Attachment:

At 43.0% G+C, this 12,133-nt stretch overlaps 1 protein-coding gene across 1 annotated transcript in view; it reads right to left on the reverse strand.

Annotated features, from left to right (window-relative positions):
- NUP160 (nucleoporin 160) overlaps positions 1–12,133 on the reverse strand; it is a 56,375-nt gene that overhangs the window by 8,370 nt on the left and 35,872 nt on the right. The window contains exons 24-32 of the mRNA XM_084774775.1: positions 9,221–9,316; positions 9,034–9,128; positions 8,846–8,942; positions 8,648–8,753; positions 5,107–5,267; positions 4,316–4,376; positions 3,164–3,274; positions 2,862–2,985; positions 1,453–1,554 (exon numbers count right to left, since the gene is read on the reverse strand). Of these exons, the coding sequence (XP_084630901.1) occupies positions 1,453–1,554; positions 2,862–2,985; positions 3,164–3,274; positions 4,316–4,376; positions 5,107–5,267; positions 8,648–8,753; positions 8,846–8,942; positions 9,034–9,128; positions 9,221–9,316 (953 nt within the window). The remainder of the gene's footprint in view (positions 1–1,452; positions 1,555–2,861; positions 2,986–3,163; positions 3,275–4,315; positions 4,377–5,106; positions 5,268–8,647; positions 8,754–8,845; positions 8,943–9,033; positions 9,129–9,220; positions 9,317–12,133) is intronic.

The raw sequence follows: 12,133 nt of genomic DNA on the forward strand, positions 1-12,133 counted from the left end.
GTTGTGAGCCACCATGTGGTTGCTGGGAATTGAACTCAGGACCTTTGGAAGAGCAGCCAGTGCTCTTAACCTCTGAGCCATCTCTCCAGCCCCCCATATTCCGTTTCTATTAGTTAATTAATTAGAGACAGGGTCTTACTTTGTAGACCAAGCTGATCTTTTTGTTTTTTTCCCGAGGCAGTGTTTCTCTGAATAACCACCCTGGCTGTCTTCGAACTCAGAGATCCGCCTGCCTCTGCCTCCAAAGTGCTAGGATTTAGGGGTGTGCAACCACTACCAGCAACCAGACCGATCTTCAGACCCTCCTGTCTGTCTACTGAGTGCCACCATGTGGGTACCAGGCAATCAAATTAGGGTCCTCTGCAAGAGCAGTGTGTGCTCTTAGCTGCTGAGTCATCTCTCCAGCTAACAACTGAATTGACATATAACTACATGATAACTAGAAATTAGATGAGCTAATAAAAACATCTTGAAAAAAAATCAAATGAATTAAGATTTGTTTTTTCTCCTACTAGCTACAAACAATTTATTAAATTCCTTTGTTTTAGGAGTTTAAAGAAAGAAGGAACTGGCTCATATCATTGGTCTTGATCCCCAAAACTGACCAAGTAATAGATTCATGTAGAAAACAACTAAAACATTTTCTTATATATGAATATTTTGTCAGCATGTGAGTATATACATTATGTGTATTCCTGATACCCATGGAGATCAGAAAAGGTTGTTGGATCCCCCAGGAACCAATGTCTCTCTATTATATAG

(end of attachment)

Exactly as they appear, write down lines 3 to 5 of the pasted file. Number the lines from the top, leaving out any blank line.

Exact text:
- NUP160 (nucleoporin 160) overlaps positions 1–12,133 on the reverse strand; it is a 56,375-nt gene that overhangs the window by 8,370 nt on the left and 35,872 nt on the right. The window contains exons 24-32 of the mRNA XM_084774775.1: positions 9,221–9,316; positions 9,034–9,128; positions 8,846–8,942; positions 8,648–8,753; positions 5,107–5,267; positions 4,316–4,376; positions 3,164–3,274; positions 2,862–2,985; positions 1,453–1,554 (exon numbers count right to left, since the gene is read on the reverse strand). Of these exons, the coding sequence (XP_084630901.1) occupies positions 1,453–1,554; positions 2,862–2,985; positions 3,164–3,274; positions 4,316–4,376; positions 5,107–5,267; positions 8,648–8,753; positions 8,846–8,942; positions 9,034–9,128; positions 9,221–9,316 (953 nt within the window). The remainder of the gene's footprint in view (positions 1–1,452; positions 1,555–2,861; positions 2,986–3,163; positions 3,275–4,315; positions 4,377–5,106; positions 5,268–8,647; positions 8,754–8,845; positions 8,943–9,033; positions 9,129–9,220; positions 9,317–12,133) is intronic.

The raw sequence follows: 12,133 nt of genomic DNA on the forward strand, positions 1-12,133 counted from the left end.
GTTGTGAGCCACCATGTGGTTGCTGGGAATTGAACTCAGGACCTTTGGAAGAGCAGCCAGTGCTCTTAACCTCTGAGCCATCTCTCCAGCCCCCCATATTCCGTTTCTATTAGTTAATTAATTAGAGACAGGGTCTTACTTTGTAGACCAAGCTGATCTTTTTGTTTTTTTCCCGAGGCAGTGTTTCTCTGAATAACCACCCTGGCTGTCTTCGAACTCAGAGATCCGCCTGCCTCTGCCTCCAAAGTGCTAGGATTTAGGGGTGTGCAACCACTACCAGCAACCAGACCGATCTTCAGACCCTCCTGTCTGTCTACTGAGTGCCACCATGTGGGTACCAGGCAATCAAATTAGGGTCCTCTGCAAGAGCAGTGTGTGCTCTTAGCTGCTGAGTCATCTCTCCAGCTAACAACTGAATTGACATATAACTACATGATAACTAGAAATTAGATGAGCTAATAAAAACATCTTGAAAAAAAATCAAATGAATTAAGATTTGTTTTTTCTCCTACTAGCTACAAACAATTTATTAAATTCCTTTGTTTTAGGAGTTTAAAGAAAGAAGGAACTGGCTCATATCATTGGTCTTGATCCCCAAAACTGACCAAGTAATAGATTCATGTAGAAAACAACTAAAACATTTTCTTATATATGAATATTTTGTCAGCATGTGAGTATATACATTATGTGTATTCCTGATACCCATGGAGATCAGAAAAGGTTGTTGGATCCCCCAGGAACCAATGTCTCTCTATTATATAG